[ dahy-muhnd, dahy-uh- ]
/ ˈdaɪ mənd, ˈdaɪ ə- /
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verb (used with object)
to adorn with or as if with diamonds.
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Idioms about diamond

    diamond in the rough, a person of fine character but lacking refined manners or graces.

Origin of diamond

1275–1325; Middle English diamant<Old French <Vulgar Latin *diamant-, stem of *diamas, perhaps alteration of *adimas (>French aimant magnet, Old Provençal aziman diamond, magnet), for Latin adamasadamant, diamond


dia·mond·like, adjective

Other definitions for diamond (2 of 2)

[ dahy-muhnd, dahy-uh- ]
/ ˈdaɪ mənd, ˈdaɪ ə- /

Neil, born 1941, U.S. singer and songwriter.
Cape, a hill in Canada, in S Quebec, on the St. Lawrence River.
Dictionary.com Unabridged Based on the Random House Unabridged Dictionary, © Random House, Inc. 2023


What does diamond mean?

A diamond is a clear gemstone known for its use in jewelry and its high price.

The word diamond can also refer to the material, which is one of the hardest known substances. It has many practical and industrial applications, including for grinding and polishing—many drill bits have diamond tips, for example.

Diamonds are perhaps the most popular gemstone used in jewelry. They are classified as precious gems, meaning that they have a high commercial value. They are often rated based on four main qualities: cut, color, clarity, and carat weight. Many cut diamonds are crystal clear, but sometimes they come in other transparent colors, including pink, yellow, and blue (like the famous Hope diamond). Some diamonds are synthetic—they’re manufactured in laboratories.

The diamond is the traditional birthstone for the month of April. It’s associated with the zodiac signs Aries and Taurus.

The word diamond is also used to refer to a shape (♦), like the one that’s used as one of the four “suits” on playing cards. Sometimes, it refers to a shape that looks like a cut diamond gem. This is how the word is used in baseball diamond.

Diamond can be used as an adjective to describe things that include diamonds (as in a diamond necklace), are made of diamond (as in a diamond drill bit tip), or are diamond-shaped or diamond-patterned, among other things.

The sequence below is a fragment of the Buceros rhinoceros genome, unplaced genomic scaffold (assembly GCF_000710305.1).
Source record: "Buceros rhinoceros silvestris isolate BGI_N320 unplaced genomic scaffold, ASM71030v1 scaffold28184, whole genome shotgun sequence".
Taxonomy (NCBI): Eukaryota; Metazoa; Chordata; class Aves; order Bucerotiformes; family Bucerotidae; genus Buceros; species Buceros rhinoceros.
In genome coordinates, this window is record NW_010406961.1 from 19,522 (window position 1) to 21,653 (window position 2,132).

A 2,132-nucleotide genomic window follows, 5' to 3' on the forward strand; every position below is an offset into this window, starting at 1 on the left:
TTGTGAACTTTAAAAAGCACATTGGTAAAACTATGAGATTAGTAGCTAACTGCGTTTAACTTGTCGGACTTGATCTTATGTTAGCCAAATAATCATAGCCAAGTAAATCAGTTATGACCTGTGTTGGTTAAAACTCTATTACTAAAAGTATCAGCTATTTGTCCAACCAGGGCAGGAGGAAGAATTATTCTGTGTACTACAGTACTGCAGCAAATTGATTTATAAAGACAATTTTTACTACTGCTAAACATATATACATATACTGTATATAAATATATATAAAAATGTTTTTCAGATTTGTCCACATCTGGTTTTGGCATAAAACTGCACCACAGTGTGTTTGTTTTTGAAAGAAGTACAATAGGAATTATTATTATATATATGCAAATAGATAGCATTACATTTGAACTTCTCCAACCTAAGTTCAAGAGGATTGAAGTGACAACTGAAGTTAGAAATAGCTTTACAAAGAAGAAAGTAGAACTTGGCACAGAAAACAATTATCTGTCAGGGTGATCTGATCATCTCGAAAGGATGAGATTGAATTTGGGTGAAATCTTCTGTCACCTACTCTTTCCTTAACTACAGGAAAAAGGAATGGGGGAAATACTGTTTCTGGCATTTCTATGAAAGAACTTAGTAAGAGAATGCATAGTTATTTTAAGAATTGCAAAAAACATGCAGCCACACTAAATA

The word diamond is sometimes used to describe a 75-year anniversary, as in It’s my grandparents’ diamond anniversary this year—I can’t believe they’ve been married for 75 years!

Example: Look at her ring—that must be the biggest diamond I’ve ever seen!

Where does diamond come from?

Etymologically speaking, the word diamond comes from the Latin adamas, meaning “hard metal” or “diamond.” It ultimately comes from Greek work that perhaps meant “unconquerable”—a reference to its famed hardness—from the prefix a-, meaning “not,” and damân, meaning “to tame” or “conquer.” The first records of the word diamond come from the late 1200s.

Naturally speaking, diamond is the purest form of carbon. Diamonds are formed under conditions of extreme temperature and pressure. They are most commonly found in volcanic rock. Only a small percentage of diamonds are suitable for cutting into gemstones. Poorly formed ones are used in abrasives and in industrial cutting tools.

The modern popularity of diamonds is often traced in part to a 1950s marketing campaign to associate them with engagement rings. Despite diamonds’ popularity, price, and reputation for rareness, many other precious gems are just as rare or even rarer.

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What are some other forms related to diamond?

  • diamondlike (adjective)

What are some words that share a root or word element with diamond

What are some words that often get used in discussing diamond?

How is diamond used in real life?

Due to their popularity in expensive jewelry, diamonds are associated with wealth and luxury. However, because diamond mining has a history that’s associated with exploitation of workers in war-torn areas, some people avoid diamonds or only purchase ones that are classified as “conflict-free.”



Try using diamond!

True or False?

Diamonds are the rarest of all precious stones.

How to use diamond in a sentence

British Dictionary definitions for diamond

/ (ˈdaɪəmənd) /

(tr) to decorate with or as with diamonds

Derived forms of diamond

diamond-like, adjective

Word Origin for diamond

C13: from Old French diamant, from Medieval Latin diamas, modification of Latin adamas the hardest iron or steel, diamond; see adamant
Collins English Dictionary - Complete & Unabridged 2012 Digital Edition © William Collins Sons & Co. Ltd. 1979, 1986 © HarperCollins Publishers 1998, 2000, 2003, 2005, 2006, 2007, 2009, 2012

Scientific definitions for diamond

[ dīə-mənd ]

A form of pure carbon that occurs naturally as a clear, cubic crystal and is the hardest of all known minerals. It often occurs as octahedrons with rounded edges and curved surfaces. Diamond forms under conditions of extreme temperature and pressure and is most commonly found in volcanic breccias and in alluvial deposits. Poorly formed diamonds are used in abrasives and in industrial cutting tools.
The American Heritage® Science Dictionary Copyright © 2011. Published by Houghton Mifflin Harcourt Publishing Company. All rights reserved.